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This article is on based on information presented at the Society for Maternal-Fetal Medicine’s 2021 Virtual Annual Meeting, which will be held from Jan. 25 to Jan. 30.
For more information and registration details, visit SMFM.org.
Non-Hispanic Black women with less social support, less access to recreational space in their neighborhoods, less joy and resilience, and those with food insecurity had an increased risk of preterm birth, according to a nested case-control study presented at SMFM’s 2021 Virtual Annual Meeting.
The social determinants that differed between preterm and full-term Black mothers were indicators of social, emotional, and financial support, joy and resilience, early prenatal care and neighborhood green spaces.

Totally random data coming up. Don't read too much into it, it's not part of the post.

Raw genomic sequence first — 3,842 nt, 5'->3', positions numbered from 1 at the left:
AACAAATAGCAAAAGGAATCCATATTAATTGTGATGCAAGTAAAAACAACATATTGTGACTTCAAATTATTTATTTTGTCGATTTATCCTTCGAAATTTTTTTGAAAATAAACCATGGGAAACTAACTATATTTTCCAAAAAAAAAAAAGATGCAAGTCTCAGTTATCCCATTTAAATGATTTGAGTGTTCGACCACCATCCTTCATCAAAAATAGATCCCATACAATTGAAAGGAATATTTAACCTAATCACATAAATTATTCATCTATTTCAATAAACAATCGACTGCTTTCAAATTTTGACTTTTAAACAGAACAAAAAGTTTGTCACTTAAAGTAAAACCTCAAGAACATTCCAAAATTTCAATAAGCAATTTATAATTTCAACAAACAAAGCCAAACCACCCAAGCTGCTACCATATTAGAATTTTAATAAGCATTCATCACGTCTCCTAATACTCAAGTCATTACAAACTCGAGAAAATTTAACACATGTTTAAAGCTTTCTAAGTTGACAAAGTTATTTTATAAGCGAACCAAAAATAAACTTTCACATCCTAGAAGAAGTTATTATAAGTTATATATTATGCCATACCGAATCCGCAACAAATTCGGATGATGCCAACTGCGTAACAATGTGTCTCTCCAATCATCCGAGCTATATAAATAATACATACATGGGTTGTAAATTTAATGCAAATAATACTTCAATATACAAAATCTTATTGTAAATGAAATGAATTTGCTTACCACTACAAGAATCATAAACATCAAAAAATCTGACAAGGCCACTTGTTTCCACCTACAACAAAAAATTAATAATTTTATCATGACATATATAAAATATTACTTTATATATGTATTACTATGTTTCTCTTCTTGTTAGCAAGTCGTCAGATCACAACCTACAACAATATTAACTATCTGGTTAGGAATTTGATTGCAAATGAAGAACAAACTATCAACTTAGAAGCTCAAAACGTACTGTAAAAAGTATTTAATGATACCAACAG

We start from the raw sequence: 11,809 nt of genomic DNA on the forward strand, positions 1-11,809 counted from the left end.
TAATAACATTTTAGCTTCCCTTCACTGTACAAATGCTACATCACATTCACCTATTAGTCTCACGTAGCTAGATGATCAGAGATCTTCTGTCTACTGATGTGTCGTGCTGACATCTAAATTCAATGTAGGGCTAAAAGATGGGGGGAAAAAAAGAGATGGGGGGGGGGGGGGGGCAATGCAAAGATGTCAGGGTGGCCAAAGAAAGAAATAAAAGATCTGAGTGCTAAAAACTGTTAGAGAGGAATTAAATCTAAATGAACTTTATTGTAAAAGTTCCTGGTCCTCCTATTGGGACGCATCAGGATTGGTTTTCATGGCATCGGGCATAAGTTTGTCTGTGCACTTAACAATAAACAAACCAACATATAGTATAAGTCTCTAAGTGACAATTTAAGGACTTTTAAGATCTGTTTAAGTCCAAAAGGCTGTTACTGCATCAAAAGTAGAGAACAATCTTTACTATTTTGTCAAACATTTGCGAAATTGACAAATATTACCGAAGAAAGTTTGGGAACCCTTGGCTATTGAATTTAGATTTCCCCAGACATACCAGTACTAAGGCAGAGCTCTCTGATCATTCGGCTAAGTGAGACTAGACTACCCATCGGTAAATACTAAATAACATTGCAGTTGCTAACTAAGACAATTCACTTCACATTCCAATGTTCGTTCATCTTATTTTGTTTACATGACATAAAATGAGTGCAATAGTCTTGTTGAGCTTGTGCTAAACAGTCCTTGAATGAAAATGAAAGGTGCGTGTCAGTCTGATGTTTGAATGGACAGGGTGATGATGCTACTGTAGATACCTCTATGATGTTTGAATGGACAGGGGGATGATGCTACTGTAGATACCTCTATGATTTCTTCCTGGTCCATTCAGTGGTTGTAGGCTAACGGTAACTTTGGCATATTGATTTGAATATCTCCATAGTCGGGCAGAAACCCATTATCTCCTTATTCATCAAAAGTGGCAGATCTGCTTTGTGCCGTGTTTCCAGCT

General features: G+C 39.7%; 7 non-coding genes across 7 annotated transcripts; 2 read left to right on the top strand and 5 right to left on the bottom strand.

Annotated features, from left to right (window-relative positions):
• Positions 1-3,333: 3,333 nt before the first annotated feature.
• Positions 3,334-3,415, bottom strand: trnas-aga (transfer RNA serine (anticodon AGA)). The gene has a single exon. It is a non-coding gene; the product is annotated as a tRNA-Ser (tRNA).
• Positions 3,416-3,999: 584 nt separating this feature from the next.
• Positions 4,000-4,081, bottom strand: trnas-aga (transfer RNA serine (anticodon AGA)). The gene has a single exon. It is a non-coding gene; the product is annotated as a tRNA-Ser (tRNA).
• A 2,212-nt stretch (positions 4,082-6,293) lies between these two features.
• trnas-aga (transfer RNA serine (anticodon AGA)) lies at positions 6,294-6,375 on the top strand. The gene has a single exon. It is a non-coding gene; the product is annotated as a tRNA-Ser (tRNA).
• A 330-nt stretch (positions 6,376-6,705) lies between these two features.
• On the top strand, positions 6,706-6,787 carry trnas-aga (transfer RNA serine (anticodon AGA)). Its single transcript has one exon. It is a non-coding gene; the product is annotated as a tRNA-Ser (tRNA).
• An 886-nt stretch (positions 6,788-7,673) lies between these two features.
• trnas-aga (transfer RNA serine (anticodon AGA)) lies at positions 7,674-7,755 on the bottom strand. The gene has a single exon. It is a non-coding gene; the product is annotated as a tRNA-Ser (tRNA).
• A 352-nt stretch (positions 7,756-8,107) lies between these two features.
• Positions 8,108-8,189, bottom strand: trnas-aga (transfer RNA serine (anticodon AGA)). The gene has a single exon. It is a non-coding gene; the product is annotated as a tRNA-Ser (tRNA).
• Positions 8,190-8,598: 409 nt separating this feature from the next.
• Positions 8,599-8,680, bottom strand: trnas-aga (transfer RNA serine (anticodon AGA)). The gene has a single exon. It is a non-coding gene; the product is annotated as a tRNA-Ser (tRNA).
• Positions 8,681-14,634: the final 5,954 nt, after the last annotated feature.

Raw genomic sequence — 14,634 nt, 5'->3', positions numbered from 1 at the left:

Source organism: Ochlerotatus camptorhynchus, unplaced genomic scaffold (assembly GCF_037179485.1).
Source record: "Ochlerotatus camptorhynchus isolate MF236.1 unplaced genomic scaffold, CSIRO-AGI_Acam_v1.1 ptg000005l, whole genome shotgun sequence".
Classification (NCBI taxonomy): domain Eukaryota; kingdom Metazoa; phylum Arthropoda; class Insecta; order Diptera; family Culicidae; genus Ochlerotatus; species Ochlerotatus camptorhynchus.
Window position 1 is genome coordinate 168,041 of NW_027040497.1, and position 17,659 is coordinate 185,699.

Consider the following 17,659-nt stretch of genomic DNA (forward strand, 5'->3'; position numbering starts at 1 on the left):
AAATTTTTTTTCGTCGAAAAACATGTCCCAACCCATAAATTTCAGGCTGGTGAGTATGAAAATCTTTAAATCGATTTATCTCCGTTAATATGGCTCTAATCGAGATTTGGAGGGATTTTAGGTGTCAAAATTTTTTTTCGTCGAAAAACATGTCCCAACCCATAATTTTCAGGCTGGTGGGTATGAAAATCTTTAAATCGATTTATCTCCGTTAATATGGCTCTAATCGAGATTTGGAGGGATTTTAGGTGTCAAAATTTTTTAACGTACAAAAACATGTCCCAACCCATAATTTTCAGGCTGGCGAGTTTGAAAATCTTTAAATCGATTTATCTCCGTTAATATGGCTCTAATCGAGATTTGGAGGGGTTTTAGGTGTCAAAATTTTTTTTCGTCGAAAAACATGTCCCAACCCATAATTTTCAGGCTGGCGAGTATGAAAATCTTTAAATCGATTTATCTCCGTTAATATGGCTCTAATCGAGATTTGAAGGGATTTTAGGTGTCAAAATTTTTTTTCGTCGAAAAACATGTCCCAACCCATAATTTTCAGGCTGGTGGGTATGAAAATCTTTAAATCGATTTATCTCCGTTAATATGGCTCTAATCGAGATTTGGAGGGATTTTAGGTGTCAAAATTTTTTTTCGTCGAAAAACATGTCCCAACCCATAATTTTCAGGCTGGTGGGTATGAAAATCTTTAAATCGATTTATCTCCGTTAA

The study analyzed social determinants of health in 261 postpartum Black women at the University of Cincinnati Medical Center from 2011 to 2020, collecting sociodemographic, pregnancy and infant outcome data from medical records. Participants’ health, physical environment, social support and structural drivers were obtained via structured interviews.
Researchers found that approximately 40 women (14.5%) had a preterm birth at 37 weeks or less. Food insecurity, dust or mold in the home, and the feeling that someone else was making decisions for them without consultation were associated with an increased risk of preterm birth.